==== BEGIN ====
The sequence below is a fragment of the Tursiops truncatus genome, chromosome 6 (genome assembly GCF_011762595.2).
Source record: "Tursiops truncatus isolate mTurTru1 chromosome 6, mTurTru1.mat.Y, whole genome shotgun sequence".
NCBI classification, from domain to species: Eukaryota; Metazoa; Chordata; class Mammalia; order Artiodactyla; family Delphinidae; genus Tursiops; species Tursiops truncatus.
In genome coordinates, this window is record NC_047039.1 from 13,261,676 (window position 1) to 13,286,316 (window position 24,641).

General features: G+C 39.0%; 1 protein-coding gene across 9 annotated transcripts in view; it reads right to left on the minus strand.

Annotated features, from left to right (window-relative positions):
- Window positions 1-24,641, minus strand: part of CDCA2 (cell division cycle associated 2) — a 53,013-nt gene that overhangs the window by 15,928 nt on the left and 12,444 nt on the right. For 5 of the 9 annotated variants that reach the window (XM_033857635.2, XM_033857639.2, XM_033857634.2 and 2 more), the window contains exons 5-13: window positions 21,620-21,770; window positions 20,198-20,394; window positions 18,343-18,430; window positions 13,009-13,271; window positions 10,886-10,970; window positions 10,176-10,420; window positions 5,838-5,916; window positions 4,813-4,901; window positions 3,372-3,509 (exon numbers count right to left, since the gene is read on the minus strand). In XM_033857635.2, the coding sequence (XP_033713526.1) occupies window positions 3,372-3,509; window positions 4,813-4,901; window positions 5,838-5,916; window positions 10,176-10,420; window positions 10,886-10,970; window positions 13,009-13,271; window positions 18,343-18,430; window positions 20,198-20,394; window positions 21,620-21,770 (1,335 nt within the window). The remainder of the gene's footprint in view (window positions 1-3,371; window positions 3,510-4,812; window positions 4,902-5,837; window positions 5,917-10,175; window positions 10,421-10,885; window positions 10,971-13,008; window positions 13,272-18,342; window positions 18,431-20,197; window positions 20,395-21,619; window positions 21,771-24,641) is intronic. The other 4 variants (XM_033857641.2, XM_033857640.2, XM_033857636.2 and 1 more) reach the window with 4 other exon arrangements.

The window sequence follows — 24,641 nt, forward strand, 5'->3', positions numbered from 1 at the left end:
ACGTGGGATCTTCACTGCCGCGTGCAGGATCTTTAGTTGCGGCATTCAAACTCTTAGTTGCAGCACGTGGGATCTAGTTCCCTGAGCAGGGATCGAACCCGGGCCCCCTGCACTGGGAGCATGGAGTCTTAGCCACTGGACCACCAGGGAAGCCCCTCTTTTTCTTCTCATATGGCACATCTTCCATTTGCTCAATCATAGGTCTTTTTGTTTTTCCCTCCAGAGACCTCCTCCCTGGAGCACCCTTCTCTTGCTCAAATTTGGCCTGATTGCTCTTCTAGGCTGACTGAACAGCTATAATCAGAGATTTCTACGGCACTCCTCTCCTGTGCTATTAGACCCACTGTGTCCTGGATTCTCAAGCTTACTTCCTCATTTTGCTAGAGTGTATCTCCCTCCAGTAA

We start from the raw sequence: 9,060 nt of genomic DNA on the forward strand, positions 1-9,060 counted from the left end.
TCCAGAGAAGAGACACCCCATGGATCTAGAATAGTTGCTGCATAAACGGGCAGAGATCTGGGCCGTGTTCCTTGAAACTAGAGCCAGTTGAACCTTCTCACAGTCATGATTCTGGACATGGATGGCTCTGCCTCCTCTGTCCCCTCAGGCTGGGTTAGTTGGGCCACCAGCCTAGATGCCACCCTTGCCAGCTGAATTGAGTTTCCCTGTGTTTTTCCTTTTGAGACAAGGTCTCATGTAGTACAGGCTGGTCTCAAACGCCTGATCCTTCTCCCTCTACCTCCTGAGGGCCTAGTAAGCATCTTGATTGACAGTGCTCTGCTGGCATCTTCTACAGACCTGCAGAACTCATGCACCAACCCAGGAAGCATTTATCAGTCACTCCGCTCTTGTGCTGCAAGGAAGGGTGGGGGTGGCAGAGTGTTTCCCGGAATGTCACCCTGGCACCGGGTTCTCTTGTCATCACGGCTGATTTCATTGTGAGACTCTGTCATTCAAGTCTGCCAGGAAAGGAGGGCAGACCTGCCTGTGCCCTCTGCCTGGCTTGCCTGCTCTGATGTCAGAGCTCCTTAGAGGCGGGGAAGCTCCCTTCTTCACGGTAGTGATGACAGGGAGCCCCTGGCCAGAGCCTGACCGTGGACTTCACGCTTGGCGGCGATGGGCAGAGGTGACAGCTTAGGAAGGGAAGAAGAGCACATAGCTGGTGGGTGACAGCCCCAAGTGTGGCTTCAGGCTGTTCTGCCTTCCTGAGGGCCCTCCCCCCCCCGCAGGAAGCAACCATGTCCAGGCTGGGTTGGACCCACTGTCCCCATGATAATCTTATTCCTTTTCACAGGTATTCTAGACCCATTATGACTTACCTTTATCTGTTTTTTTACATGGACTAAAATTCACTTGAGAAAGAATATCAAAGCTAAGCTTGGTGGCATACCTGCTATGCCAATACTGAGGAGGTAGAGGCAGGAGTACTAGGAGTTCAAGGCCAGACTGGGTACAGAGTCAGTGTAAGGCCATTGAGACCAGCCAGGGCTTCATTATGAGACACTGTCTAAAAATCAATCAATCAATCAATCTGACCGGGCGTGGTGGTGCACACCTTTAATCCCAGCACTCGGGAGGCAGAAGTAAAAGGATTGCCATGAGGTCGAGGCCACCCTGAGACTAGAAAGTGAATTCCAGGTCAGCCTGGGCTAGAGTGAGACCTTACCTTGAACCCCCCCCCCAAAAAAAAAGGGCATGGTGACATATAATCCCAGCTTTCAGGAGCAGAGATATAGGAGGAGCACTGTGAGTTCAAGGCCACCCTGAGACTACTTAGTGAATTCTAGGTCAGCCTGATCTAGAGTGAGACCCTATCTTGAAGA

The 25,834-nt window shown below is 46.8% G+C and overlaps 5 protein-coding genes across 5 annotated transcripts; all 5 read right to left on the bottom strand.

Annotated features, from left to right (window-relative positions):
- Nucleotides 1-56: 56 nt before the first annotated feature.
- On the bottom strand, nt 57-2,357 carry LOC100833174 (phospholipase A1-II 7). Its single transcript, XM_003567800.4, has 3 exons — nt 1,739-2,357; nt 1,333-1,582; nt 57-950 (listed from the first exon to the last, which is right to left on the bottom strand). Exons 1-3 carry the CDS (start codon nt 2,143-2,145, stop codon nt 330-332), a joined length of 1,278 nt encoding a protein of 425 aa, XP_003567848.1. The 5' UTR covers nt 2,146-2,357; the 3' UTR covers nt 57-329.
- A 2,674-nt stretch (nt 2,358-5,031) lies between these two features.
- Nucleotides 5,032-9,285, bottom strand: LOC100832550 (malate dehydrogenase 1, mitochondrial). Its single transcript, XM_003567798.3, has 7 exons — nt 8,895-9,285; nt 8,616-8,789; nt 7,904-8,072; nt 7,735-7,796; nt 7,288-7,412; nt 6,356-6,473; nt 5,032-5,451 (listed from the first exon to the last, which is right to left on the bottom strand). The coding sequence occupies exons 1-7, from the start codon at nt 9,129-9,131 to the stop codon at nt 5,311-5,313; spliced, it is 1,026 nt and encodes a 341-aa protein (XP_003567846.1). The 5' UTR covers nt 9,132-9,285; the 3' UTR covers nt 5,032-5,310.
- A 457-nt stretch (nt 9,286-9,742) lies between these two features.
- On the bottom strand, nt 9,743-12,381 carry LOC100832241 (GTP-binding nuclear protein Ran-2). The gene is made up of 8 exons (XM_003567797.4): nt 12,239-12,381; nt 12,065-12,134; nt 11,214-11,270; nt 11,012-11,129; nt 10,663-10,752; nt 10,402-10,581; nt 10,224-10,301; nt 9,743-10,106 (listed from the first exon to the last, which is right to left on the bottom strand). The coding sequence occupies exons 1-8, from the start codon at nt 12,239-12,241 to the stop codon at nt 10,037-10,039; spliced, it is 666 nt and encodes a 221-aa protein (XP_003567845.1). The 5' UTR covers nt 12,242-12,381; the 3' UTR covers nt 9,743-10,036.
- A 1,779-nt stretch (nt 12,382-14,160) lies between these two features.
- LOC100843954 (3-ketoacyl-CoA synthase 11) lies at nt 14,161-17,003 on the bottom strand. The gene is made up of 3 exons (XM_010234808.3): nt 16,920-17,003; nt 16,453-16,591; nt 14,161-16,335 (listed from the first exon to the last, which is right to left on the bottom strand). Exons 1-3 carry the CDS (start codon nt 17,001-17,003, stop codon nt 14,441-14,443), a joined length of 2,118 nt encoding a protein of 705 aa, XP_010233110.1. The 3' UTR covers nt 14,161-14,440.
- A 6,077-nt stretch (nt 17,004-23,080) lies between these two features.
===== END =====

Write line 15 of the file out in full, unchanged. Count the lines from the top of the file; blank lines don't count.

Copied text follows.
- On the bottom strand, nt 57-2,357 carry LOC100833174 (phospholipase A1-II 7). Its single transcript, XM_003567800.4, has 3 exons — nt 1,739-2,357; nt 1,333-1,582; nt 57-950 (listed from the first exon to the last, which is right to left on the bottom strand). Exons 1-3 carry the CDS (start codon nt 2,143-2,145, stop codon nt 330-332), a joined length of 1,278 nt encoding a protein of 425 aa, XP_003567848.1. The 5' UTR covers nt 2,146-2,357; the 3' UTR covers nt 57-329.